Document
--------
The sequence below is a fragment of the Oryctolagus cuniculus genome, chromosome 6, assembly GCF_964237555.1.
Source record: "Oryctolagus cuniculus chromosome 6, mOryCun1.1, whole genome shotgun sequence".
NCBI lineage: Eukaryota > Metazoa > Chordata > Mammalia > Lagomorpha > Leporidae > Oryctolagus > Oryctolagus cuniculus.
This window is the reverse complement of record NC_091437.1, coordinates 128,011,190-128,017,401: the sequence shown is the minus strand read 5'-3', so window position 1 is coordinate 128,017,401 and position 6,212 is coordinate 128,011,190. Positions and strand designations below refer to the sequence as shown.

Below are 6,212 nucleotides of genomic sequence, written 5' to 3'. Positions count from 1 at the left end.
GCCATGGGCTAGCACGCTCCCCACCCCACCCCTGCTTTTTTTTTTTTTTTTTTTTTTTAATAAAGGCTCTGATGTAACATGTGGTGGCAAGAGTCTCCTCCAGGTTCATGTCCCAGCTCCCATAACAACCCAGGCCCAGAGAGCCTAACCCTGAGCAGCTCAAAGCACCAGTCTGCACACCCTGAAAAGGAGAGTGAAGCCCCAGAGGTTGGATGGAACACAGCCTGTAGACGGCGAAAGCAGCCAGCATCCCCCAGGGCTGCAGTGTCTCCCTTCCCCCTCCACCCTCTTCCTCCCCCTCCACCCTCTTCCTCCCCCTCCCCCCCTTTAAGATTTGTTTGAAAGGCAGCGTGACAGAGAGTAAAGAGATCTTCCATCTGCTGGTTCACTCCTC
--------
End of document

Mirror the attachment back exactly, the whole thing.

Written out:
The sequence below is a fragment of the Oryctolagus cuniculus genome, chromosome 6, assembly GCF_964237555.1.
Source record: "Oryctolagus cuniculus chromosome 6, mOryCun1.1, whole genome shotgun sequence".
NCBI lineage: Eukaryota > Metazoa > Chordata > Mammalia > Lagomorpha > Leporidae > Oryctolagus > Oryctolagus cuniculus.
This window is the reverse complement of record NC_091437.1, coordinates 128,011,190-128,017,401: the sequence shown is the minus strand read 5'-3', so window position 1 is coordinate 128,017,401 and position 6,212 is coordinate 128,011,190. Positions and strand designations below refer to the sequence as shown.

Below are 6,212 nucleotides of genomic sequence, written 5' to 3'. Positions count from 1 at the left end.
GCCATGGGCTAGCACGCTCCCCACCCCACCCCTGCTTTTTTTTTTTTTTTTTTTTTTTAATAAAGGCTCTGATGTAACATGTGGTGGCAAGAGTCTCCTCCAGGTTCATGTCCCAGCTCCCATAACAACCCAGGCCCAGAGAGCCTAACCCTGAGCAGCTCAAAGCACCAGTCTGCACACCCTGAAAAGGAGAGTGAAGCCCCAGAGGTTGGATGGAACACAGCCTGTAGACGGCGAAAGCAGCCAGCATCCCCCAGGGCTGCAGTGTCTCCCTTCCCCCTCCACCCTCTTCCTCCCCCTCCACCCTCTTCCTCCCCCTCCCCCCCTTTAAGATTTGTTTGAAAGGCAGCGTGACAGAGAGTAAAGAGATCTTCCATCTGCTGGTTCACTCCTC